Honda is expected to join Toyota and Hyundai in offering hydrogen fuel-cell vehicles in the U.S., but the timeline for that may have become a bit fuzzier.

The Japanese automaker has already shown two concept cars previewing the design of its fuel-cell vehicle.

But now Honda seems to have given itself a later window for when the production version may go on sale in North America.

MORE: Honda FCV Concept Debuts: Design Evolution For 2016 Fuel-Cell Car

A press release that covered the company's 2015 Geneva Motor Show activities said the fuel-cell car will go on sale in Japan in the first half of 2016, followed by the U.S. and Europe "within the following 12 months."

That means Honda is giving itself room to delay the car's U.S. launch until as late as June 2017, Autoblog Green points out.

Honda FCV Concept

Honda FCV Concept

The company previously said it would launch the fuel-cell car in Japan in March 2016, with U.S. and European launches at some undetermined point after that--although those dates were widely assumed to be before the end of 2016.

Earlier, at the 2013 Los Angeles Auto Show, Honda said it hoped to launch its fuel-cell production car in 2015.

DON'T MISS: Honda To Loan First Element $14 Million For Hydrogen Fueling Stations

That would have been much closer to matching the schedule of the 2016 Toyota Mirai.

Instead, last fall Honda unveiled an updated version of the FCEV concept it showed in L.A. Simply called FCV, its design appeared much closer to production readiness.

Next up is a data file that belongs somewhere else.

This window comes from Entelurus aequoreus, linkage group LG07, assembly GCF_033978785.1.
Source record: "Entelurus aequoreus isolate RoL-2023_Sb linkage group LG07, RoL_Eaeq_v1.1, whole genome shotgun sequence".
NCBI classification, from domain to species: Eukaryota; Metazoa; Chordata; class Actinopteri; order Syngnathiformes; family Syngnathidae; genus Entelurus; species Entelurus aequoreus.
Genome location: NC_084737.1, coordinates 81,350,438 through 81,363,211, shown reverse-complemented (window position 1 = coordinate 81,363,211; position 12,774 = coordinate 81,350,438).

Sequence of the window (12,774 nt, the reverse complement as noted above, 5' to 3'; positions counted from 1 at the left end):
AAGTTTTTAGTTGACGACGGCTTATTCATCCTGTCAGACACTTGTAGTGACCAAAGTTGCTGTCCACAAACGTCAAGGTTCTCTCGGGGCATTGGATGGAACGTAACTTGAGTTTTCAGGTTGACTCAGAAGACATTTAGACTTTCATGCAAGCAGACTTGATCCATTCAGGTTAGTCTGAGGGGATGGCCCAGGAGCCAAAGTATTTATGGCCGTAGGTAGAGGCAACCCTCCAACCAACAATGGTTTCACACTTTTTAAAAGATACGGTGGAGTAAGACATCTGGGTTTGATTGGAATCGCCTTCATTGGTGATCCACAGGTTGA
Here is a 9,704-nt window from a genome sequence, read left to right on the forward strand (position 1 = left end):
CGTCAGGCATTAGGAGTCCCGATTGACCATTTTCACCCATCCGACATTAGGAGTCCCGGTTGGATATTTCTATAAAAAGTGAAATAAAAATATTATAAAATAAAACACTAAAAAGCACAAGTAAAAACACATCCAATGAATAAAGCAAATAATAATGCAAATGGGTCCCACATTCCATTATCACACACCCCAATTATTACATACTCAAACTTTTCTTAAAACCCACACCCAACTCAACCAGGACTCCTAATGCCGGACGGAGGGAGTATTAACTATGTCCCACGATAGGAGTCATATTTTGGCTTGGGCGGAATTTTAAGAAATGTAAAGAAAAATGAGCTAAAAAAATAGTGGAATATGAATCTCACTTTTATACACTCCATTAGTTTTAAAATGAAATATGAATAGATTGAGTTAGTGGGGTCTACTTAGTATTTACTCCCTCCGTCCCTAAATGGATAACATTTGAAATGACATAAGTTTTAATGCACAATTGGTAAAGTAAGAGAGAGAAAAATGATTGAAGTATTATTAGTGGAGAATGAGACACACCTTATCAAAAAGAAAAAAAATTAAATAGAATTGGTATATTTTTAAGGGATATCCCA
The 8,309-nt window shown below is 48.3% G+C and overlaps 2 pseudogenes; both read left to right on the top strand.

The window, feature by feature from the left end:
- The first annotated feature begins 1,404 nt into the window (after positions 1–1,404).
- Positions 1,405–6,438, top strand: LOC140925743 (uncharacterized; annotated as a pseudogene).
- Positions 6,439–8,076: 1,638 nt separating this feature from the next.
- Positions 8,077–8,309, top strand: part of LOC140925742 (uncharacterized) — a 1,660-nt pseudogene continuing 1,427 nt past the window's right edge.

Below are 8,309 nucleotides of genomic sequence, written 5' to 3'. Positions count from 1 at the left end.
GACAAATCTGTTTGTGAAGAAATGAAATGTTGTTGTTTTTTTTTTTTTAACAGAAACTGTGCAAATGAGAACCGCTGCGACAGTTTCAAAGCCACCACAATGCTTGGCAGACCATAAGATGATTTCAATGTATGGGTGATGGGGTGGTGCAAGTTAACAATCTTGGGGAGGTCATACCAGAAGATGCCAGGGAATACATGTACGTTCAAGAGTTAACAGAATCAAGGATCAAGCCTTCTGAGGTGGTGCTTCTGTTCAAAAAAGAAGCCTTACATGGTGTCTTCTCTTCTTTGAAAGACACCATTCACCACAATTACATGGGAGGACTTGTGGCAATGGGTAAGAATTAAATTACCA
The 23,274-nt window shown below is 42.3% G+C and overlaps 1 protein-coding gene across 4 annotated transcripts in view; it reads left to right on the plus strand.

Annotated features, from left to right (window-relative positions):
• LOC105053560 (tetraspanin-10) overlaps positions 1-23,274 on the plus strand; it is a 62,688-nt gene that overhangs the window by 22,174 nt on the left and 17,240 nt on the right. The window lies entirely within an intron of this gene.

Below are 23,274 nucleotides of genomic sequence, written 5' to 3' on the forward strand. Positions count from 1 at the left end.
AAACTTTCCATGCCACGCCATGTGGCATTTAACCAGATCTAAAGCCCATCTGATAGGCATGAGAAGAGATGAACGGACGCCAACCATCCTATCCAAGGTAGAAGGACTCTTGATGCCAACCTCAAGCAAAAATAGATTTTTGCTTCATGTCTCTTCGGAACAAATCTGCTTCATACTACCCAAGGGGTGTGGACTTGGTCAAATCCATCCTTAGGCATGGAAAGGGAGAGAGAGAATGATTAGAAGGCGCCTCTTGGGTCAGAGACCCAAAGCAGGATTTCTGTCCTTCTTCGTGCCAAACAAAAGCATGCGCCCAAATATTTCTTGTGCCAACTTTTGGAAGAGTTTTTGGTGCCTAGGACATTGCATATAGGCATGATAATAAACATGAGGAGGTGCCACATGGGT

Honda FCV Concept

Honda FCV Concept

The FCV concept was a five-seat mid-size sedan with a 100-kilowatt (134 horsepower) fuel-cell stack and an estimated range of 300 miles.

While the production model's arrival date appears to be up in the air, Honda is nonetheless investing in hydrogen fueling infrastructure in both the U.S. and Japan.

ALSO SEE: Toyota, Honda, Nissan To Support Hydrogen Fueling Sites In Japan

At the 2014 Los Angeles Auto Show, it announced plans to provide FirstElement Fuel with $13.8 million to building hydrogen fueling stations in California.

Along with Toyota and Nissan, Honda is also involved in a project to develop fueling infrastructure in Japan--which may include funding for stations there as well.


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